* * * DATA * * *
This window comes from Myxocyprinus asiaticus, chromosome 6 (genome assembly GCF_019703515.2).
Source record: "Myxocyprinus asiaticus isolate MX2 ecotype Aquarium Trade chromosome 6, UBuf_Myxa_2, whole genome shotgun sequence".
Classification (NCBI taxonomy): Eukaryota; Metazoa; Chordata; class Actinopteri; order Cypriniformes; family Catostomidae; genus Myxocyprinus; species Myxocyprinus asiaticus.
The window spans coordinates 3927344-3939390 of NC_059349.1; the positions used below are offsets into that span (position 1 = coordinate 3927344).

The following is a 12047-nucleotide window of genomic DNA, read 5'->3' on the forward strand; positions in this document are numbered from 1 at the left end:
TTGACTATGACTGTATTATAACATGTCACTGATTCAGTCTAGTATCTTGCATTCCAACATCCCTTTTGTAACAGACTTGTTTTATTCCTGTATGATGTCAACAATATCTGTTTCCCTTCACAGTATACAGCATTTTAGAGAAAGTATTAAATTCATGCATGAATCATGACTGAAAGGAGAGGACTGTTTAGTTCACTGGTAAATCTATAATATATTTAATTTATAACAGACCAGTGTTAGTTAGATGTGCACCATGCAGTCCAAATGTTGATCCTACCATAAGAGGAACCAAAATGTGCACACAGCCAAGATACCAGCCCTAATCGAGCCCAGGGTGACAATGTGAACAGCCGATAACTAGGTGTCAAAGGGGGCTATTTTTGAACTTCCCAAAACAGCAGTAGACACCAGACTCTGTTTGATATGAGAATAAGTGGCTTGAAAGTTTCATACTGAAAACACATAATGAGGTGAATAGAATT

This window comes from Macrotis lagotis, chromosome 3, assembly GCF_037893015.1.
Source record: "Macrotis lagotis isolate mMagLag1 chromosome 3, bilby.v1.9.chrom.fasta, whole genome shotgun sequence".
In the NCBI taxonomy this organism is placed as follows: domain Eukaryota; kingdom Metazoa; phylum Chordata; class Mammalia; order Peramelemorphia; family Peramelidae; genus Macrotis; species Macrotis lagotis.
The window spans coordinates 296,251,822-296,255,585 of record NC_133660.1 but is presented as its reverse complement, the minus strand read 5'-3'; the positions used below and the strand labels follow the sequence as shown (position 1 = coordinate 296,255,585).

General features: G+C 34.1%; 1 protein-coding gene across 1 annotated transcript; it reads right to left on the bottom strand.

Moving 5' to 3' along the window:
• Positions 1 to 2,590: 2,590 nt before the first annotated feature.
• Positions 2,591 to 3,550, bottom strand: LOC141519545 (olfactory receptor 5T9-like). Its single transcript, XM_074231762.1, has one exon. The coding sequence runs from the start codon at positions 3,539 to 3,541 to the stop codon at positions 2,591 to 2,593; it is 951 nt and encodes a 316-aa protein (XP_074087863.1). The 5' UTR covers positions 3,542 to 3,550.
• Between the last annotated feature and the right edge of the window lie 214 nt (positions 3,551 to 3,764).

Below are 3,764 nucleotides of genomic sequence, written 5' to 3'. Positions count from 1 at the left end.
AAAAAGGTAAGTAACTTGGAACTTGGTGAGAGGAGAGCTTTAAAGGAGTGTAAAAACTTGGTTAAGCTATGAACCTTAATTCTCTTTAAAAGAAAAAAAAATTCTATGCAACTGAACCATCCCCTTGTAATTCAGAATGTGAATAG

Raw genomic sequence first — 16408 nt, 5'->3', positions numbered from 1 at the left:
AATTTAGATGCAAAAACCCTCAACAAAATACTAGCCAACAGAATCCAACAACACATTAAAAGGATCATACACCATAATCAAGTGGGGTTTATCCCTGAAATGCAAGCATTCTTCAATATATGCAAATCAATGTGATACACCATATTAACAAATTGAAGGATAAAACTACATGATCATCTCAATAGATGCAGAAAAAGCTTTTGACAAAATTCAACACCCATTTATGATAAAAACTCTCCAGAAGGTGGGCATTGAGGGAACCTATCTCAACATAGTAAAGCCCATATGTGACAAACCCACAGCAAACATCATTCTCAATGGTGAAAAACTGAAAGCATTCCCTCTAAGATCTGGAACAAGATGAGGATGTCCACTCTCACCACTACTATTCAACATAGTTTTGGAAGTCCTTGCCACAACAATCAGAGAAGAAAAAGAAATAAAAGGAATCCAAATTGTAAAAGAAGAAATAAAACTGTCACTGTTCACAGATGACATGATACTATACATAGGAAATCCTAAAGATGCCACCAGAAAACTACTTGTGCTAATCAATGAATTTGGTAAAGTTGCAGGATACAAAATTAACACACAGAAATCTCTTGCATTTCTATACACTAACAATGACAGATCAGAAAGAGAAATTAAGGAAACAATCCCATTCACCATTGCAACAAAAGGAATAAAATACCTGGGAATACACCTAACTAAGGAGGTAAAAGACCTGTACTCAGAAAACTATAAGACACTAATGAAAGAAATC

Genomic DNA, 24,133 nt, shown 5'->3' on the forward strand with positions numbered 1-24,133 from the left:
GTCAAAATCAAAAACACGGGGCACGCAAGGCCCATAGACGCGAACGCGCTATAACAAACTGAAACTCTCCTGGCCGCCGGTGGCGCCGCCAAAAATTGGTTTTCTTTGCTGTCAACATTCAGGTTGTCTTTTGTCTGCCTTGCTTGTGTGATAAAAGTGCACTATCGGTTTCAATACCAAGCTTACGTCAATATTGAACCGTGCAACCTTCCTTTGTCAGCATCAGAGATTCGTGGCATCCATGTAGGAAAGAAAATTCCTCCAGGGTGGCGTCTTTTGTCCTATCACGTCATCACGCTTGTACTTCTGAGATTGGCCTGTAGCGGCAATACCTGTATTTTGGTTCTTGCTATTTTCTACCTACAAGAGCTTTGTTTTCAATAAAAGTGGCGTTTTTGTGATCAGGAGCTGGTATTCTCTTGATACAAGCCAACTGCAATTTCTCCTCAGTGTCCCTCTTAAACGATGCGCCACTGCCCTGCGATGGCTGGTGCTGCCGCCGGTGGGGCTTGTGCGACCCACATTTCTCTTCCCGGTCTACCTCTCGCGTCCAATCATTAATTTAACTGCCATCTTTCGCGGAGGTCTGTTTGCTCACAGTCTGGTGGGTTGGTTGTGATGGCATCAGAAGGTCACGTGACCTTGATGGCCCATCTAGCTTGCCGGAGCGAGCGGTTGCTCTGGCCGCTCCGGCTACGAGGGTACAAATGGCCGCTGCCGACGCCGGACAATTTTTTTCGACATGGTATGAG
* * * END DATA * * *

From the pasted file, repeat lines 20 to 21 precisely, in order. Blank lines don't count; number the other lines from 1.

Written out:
Genomic DNA, 24,133 nt, shown 5'->3' on the forward strand with positions numbered 1-24,133 from the left:
GTCAAAATCAAAAACACGGGGCACGCAAGGCCCATAGACGCGAACGCGCTATAACAAACTGAAACTCTCCTGGCCGCCGGTGGCGCCGCCAAAAATTGGTTTTCTTTGCTGTCAACATTCAGGTTGTCTTTTGTCTGCCTTGCTTGTGTGATAAAAGTGCACTATCGGTTTCAATACCAAGCTTACGTCAATATTGAACCGTGCAACCTTCCTTTGTCAGCATCAGAGATTCGTGGCATCCATGTAGGAAAGAAAATTCCTCCAGGGTGGCGTCTTTTGTCCTATCACGTCATCACGCTTGTACTTCTGAGATTGGCCTGTAGCGGCAATACCTGTATTTTGGTTCTTGCTATTTTCTACCTACAAGAGCTTTGTTTTCAATAAAAGTGGCGTTTTTGTGATCAGGAGCTGGTATTCTCTTGATACAAGCCAACTGCAATTTCTCCTCAGTGTCCCTCTTAAACGATGCGCCACTGCCCTGCGATGGCTGGTGCTGCCGCCGGTGGGGCTTGTGCGACCCACATTTCTCTTCCCGGTCTACCTCTCGCGTCCAATCATTAATTTAACTGCCATCTTTCGCGGAGGTCTGTTTGCTCACAGTCTGGTGGGTTGGTTGTGATGGCATCAGAAGGTCACGTGACCTTGATGGCCCATCTAGCTTGCCGGAGCGAGCGGTTGCTCTGGCCGCTCCGGCTACGAGGGTACAAATGGCCGCTGCCGACGCCGGACAATTTTTTTCGACATGGTATGAG